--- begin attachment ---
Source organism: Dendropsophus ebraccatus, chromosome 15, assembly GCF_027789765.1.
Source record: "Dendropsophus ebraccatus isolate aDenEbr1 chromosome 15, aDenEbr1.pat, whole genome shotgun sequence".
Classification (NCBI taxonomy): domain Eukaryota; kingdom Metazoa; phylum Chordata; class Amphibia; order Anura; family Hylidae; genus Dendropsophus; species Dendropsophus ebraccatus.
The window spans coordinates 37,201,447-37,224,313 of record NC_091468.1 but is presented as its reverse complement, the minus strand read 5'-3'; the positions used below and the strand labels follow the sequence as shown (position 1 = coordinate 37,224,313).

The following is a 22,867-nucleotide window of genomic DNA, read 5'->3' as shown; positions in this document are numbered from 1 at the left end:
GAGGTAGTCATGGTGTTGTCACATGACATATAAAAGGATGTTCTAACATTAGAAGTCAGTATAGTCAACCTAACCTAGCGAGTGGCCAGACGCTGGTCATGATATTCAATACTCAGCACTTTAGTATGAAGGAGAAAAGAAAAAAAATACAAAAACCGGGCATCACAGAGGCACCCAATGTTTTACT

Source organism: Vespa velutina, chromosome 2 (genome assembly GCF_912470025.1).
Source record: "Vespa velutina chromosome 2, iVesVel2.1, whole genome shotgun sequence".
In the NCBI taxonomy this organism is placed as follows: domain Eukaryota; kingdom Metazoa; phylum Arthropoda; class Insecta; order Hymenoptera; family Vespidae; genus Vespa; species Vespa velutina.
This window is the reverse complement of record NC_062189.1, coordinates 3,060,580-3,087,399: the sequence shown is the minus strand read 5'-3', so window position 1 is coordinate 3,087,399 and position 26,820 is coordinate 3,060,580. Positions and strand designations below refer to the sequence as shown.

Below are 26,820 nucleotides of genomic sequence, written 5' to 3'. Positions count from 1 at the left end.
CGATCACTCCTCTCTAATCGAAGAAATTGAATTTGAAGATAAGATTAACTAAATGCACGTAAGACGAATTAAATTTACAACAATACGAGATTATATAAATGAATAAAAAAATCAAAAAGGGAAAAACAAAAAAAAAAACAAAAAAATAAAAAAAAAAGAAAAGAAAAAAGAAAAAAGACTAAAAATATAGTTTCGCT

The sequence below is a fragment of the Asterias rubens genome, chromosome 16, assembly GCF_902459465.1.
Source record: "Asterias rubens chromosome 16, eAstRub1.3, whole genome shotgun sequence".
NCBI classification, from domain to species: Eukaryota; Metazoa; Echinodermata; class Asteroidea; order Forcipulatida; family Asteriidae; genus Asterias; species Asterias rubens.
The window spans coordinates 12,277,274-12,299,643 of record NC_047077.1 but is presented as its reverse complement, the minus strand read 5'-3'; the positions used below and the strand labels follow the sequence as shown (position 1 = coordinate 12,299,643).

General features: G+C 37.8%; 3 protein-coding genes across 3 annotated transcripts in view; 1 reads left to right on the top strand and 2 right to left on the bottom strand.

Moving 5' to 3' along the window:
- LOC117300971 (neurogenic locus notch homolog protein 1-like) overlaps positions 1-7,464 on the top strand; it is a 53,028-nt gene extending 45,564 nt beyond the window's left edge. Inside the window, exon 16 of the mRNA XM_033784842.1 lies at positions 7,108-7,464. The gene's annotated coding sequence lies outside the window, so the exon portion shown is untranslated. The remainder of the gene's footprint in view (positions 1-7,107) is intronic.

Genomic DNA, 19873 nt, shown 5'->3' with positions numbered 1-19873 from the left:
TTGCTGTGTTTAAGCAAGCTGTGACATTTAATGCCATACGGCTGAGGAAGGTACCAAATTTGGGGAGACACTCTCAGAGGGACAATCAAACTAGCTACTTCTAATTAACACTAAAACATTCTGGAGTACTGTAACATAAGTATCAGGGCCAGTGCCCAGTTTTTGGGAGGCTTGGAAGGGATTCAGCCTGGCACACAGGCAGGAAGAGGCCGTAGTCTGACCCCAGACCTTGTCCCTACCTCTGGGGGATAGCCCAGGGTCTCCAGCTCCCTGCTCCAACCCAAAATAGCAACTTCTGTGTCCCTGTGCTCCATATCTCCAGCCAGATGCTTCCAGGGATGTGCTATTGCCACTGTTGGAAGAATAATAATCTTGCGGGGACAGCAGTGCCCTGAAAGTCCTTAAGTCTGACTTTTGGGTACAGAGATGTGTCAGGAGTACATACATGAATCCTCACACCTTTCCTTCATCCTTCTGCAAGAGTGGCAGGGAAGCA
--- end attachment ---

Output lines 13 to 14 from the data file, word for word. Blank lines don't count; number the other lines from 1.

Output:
The sequence below is a fragment of the Asterias rubens genome, chromosome 16, assembly GCF_902459465.1.
Source record: "Asterias rubens chromosome 16, eAstRub1.3, whole genome shotgun sequence".